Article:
In June 4 Issue
The Treasure Hunters Roadshow, based in Springfield, Illinois, is
bringing its five-day roadshow to Russell Springs next week, starting
Tuesday, June 7 and running through Saturday, June 11 at the Russell
County Schools Auditorium/Natatorium Complex.
"What we've really seen a ton of is gold and silver," Matthew Enright, the Roadshow's vice president of media relations, said. "As the dollar gets weaker, gold and silver go up in value. The gold market is through the roof at around $1,500 an ounce. People are bringing in broken chains, necklaces and rings as they take advantage of the market."
Enright said one man in South Dakota recently brought in a handful of old silver dollars and fifty cent pieces and walked out with more than $2,300.
"The guy was blown away," he said. Enright also said coming to rural locations like Russell County also pays off with rare items that may not be discovered being brought to their attention and sold.
Enright said the Treasure Hunters make offers based on what collectors are willing to pay. When someone decides to sell they will register their item, talk with an expert and he or she gets paid on the spot if they're willing to sell, and the Treasure Hunters send the item to the collector.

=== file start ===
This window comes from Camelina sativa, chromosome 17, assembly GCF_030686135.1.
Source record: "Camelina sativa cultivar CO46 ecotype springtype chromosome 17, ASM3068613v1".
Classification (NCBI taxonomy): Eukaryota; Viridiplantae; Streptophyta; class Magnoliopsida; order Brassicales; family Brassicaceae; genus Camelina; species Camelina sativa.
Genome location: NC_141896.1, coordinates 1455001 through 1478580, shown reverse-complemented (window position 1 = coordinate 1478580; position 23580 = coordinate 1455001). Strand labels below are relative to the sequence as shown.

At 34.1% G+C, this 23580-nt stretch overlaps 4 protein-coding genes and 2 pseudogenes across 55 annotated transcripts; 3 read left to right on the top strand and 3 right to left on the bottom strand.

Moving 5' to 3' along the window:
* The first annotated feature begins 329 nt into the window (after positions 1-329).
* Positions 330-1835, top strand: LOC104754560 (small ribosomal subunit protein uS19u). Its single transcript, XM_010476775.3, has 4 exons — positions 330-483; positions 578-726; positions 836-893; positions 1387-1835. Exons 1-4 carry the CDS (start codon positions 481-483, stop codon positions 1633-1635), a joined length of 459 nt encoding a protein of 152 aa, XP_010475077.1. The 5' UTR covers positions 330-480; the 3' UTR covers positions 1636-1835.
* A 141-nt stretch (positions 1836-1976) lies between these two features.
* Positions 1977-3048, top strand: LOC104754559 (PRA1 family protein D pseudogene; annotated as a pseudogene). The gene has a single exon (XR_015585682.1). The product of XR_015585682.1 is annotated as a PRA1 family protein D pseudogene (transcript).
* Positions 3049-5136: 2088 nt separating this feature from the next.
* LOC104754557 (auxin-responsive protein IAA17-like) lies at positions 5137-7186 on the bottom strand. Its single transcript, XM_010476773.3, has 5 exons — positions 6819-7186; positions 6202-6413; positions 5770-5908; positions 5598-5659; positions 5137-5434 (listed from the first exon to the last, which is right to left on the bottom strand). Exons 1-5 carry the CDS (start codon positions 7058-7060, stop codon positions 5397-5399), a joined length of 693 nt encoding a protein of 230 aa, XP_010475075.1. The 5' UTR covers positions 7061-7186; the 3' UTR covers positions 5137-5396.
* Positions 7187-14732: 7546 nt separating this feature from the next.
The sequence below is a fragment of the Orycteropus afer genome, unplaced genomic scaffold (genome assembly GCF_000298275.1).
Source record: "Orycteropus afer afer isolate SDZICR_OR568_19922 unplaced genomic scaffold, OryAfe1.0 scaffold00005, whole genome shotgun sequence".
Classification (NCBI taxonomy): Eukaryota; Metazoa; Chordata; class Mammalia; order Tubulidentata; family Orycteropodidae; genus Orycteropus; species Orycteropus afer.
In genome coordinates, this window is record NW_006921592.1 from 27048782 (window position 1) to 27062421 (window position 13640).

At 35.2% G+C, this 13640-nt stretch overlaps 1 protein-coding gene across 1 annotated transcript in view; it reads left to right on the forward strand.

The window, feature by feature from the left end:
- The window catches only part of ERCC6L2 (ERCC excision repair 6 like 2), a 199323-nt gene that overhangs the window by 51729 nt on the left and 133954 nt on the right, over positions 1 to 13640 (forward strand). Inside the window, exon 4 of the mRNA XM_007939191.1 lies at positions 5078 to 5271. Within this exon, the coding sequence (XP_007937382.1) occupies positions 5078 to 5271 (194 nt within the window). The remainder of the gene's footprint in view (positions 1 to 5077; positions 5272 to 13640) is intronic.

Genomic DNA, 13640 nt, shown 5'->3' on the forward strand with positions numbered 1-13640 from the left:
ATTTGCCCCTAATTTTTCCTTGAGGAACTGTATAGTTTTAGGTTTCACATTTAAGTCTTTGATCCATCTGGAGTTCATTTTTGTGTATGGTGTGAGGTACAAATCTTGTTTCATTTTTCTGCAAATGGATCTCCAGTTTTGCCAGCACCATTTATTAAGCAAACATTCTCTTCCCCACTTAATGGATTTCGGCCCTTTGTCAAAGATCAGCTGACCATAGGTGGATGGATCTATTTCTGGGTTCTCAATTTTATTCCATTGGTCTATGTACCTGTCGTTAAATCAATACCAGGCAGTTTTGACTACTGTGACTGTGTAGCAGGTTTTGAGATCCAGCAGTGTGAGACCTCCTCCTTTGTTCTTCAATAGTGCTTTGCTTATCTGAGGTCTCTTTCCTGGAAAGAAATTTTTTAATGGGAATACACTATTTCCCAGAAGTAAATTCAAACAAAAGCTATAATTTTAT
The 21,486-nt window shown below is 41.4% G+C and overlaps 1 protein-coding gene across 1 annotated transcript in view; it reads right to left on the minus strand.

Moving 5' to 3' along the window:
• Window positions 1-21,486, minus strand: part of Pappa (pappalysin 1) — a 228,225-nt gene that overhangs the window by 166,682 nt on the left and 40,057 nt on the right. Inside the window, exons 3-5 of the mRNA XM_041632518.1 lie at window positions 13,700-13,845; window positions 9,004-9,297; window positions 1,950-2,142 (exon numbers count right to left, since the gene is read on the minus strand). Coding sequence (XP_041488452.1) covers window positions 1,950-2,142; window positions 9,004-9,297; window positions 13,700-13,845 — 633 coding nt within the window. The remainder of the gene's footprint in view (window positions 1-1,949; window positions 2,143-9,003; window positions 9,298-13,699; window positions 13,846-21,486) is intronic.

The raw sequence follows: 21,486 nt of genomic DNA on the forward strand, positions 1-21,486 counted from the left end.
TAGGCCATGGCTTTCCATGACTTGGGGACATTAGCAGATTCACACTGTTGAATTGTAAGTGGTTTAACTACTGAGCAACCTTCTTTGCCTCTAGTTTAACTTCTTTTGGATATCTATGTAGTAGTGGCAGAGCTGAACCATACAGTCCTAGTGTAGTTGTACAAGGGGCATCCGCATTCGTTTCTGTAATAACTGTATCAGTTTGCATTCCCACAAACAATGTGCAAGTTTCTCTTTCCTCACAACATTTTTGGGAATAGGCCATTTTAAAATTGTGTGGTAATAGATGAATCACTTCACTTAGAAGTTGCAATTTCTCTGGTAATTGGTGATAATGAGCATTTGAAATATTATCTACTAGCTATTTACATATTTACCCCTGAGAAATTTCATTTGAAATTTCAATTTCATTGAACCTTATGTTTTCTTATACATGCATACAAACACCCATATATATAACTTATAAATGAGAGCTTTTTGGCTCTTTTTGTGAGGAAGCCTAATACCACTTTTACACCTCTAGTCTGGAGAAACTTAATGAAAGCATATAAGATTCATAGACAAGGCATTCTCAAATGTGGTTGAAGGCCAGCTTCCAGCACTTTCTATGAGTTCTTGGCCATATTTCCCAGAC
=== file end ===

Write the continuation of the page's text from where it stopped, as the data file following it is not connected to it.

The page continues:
Launched 15 years ago, the free Treasure Hunters Roadshow has been all over the world, including the United Kingdom, Canada, the United States and most recently Spain.
"We're looking for items such as Gibson and Fender guitars, war items, paper currency, advertising memorabilia, vintage toys, precious metals, any coins before 1965 and anything gold" said Enright. "Anything antique."
Enright also noted that an item doesn't have to be odd in order to be valuable, just unusual and in the best possible condition as he cited an electric chair from the New York State Penitentiary at one of their recent roadshows.
"It has to do with the rarity of the item," he said. "It could even be coins from 2000. A businessman invested in new gold coins in early 2000. He paid $1,200 a piece for four high-grade coins, and he ended up walking out of our show with a check for almost $40,000."
Enright explained that the show typically attracts 1,200 to 1,500 people over the course of the week with anywhere from six to 15 folks working the event. The show runs at the Russell County School Auditorium/Natatorium Complex from 9 a.m. to 6 p.m. Tuesday through Friday, and 9 a.m. to 4 p.m. on Saturday.
The Treasure Hunters Roadshow is a place where anyone in the community can connect with collectors from around the globe. "Our representatives make offers based on what our collectors are willing to pay," he said. "Then, when someone decides to sell, they get paid on the spot and our Treasure Hunters send the item to the collector at their expense."
For more information, check out their website at treasurehuntersroadshow.com or call 217-523-4225.